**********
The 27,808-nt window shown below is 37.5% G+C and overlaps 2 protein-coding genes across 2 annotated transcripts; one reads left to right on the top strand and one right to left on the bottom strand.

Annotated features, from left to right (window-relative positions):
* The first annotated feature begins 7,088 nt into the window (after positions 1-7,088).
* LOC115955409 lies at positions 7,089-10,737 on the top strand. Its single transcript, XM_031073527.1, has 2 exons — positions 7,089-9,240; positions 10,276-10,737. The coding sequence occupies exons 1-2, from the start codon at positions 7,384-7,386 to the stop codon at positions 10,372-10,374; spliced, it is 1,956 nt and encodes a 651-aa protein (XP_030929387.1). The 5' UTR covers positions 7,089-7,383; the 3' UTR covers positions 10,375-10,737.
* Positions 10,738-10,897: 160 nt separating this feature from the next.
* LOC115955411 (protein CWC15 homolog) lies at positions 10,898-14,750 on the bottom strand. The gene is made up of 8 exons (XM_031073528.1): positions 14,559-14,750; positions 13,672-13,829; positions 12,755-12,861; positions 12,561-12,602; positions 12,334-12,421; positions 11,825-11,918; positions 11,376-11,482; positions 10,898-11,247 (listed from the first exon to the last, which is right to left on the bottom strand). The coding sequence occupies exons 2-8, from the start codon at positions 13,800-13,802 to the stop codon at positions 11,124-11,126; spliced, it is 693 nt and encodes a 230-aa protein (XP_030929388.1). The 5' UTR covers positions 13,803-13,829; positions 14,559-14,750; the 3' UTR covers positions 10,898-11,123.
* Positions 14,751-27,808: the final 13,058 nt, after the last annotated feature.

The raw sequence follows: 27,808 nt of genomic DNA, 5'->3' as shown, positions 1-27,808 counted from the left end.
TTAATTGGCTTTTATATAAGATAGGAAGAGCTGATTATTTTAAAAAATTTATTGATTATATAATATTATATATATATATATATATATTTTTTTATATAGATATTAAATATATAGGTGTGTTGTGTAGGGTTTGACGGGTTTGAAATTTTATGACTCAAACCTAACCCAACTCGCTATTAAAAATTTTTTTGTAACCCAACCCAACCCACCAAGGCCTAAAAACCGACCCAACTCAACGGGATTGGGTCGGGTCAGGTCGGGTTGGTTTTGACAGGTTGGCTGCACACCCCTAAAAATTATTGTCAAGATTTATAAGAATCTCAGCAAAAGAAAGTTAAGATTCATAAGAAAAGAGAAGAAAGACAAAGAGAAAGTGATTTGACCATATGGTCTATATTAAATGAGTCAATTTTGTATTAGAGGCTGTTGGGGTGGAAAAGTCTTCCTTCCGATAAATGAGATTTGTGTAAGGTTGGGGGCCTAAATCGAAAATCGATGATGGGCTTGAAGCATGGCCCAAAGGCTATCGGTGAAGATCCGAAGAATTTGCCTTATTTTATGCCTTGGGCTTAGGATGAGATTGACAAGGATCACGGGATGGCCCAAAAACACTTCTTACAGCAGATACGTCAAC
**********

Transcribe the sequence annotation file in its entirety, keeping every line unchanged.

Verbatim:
The 27,808-nt window shown below is 37.5% G+C and overlaps 2 protein-coding genes across 2 annotated transcripts; one reads left to right on the top strand and one right to left on the bottom strand.

Annotated features, from left to right (window-relative positions):
* The first annotated feature begins 7,088 nt into the window (after positions 1-7,088).
* LOC115955409 lies at positions 7,089-10,737 on the top strand. Its single transcript, XM_031073527.1, has 2 exons — positions 7,089-9,240; positions 10,276-10,737. The coding sequence occupies exons 1-2, from the start codon at positions 7,384-7,386 to the stop codon at positions 10,372-10,374; spliced, it is 1,956 nt and encodes a 651-aa protein (XP_030929387.1). The 5' UTR covers positions 7,089-7,383; the 3' UTR covers positions 10,375-10,737.
* Positions 10,738-10,897: 160 nt separating this feature from the next.
* LOC115955411 (protein CWC15 homolog) lies at positions 10,898-14,750 on the bottom strand. The gene is made up of 8 exons (XM_031073528.1): positions 14,559-14,750; positions 13,672-13,829; positions 12,755-12,861; positions 12,561-12,602; positions 12,334-12,421; positions 11,825-11,918; positions 11,376-11,482; positions 10,898-11,247 (listed from the first exon to the last, which is right to left on the bottom strand). The coding sequence occupies exons 2-8, from the start codon at positions 13,800-13,802 to the stop codon at positions 11,124-11,126; spliced, it is 693 nt and encodes a 230-aa protein (XP_030929388.1). The 5' UTR covers positions 13,803-13,829; positions 14,559-14,750; the 3' UTR covers positions 10,898-11,123.
* Positions 14,751-27,808: the final 13,058 nt, after the last annotated feature.

The raw sequence follows: 27,808 nt of genomic DNA, 5'->3' as shown, positions 1-27,808 counted from the left end.
TTAATTGGCTTTTATATAAGATAGGAAGAGCTGATTATTTTAAAAAATTTATTGATTATATAATATTATATATATATATATATATATTTTTTTATATAGATATTAAATATATAGGTGTGTTGTGTAGGGTTTGACGGGTTTGAAATTTTATGACTCAAACCTAACCCAACTCGCTATTAAAAATTTTTTTGTAACCCAACCCAACCCACCAAGGCCTAAAAACCGACCCAACTCAACGGGATTGGGTCGGGTCAGGTCGGGTTGGTTTTGACAGGTTGGCTGCACACCCCTAAAAATTATTGTCAAGATTTATAAGAATCTCAGCAAAAGAAAGTTAAGATTCATAAGAAAAGAGAAGAAAGACAAAGAGAAAGTGATTTGACCATATGGTCTATATTAAATGAGTCAATTTTGTATTAGAGGCTGTTGGGGTGGAAAAGTCTTCCTTCCGATAAATGAGATTTGTGTAAGGTTGGGGGCCTAAATCGAAAATCGATGATGGGCTTGAAGCATGGCCCAAAGGCTATCGGTGAAGATCCGAAGAATTTGCCTTATTTTATGCCTTGGGCTTAGGATGAGATTGACAAGGATCACGGGATGGCCCAAAAACACTTCTTACAGCAGATACGTCAAC